I stopped at my first location and there were plenty of used goods in the recently arrival bins. Nothing that was going to make me break my pact–only a record on my list of 120 must owns would do it. I considered leaving. I thought: it has been a while since you’ve checked the 7-inches. I thought: It has been a while since you saw anything new. I thought: There looks like there is a new row that has never been there before. I thought: The first album is Slade’s My Oh My. I thought: Here are some Bauhaus records. Let’s keep digging. I thought: Holy —————————————————————–!

My heart began palpitating when I saw a Buzzcock’s single I already owned. When I found Love You More and Everybody’s Happy Nowadays I already considered it a “big find.” I never ever thought I would see one in person. I used to stare at the back of Singles Going Steady and dream of holding each one in my hand. Suddenly, two were in my hand. Behind that was Pay to Cum! Shrinkwrapped. Could it be an original? I dismissed that idea even though I yearned for some strange miracle. Then I came to the Fall’s Rowche Rumble. This technically was not on my 120-list even though plenty of Fall singles are. Part of that is I have the deluxe reissue of Dragnet and therefore have the song on wax. Part of it was I never even entertained seeing one like I did with the Buzzcocks.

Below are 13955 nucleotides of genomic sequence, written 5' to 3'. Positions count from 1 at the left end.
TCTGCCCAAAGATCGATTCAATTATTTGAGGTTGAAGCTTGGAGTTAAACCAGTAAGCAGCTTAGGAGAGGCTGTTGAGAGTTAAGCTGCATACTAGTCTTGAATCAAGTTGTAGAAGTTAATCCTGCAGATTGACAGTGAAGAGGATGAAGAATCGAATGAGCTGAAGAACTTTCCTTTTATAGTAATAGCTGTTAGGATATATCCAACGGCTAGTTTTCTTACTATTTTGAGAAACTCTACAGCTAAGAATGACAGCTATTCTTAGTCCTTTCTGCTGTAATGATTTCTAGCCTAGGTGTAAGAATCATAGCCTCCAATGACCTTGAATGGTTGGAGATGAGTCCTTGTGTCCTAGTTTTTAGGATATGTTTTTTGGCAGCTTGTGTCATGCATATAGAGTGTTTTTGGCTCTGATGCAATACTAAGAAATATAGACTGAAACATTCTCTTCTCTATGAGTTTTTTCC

It was also the most expensive.

It also sounds the best.

I went back and told the waitress she was good luck. She said thanks and you’re welcome. But I just wanted to say thanks again.

Entry 0007: The Tricksters of the Night

FallLP

LP: Grotesque by The Fall

2004 Earmark EA40038DLP, Gatefold, Double LP

Favorite Track: All of them as this is one of my favorite albums, but for the sake of hard decisions: The N.W.R.A.

12359874_10153340347413590_6583373023213430716_n

LP: Grotesque by The Fall

1980 Rough Trade Rough 18

Favorite Track: Now that I have an original, I will add English Scheme to my list of favorites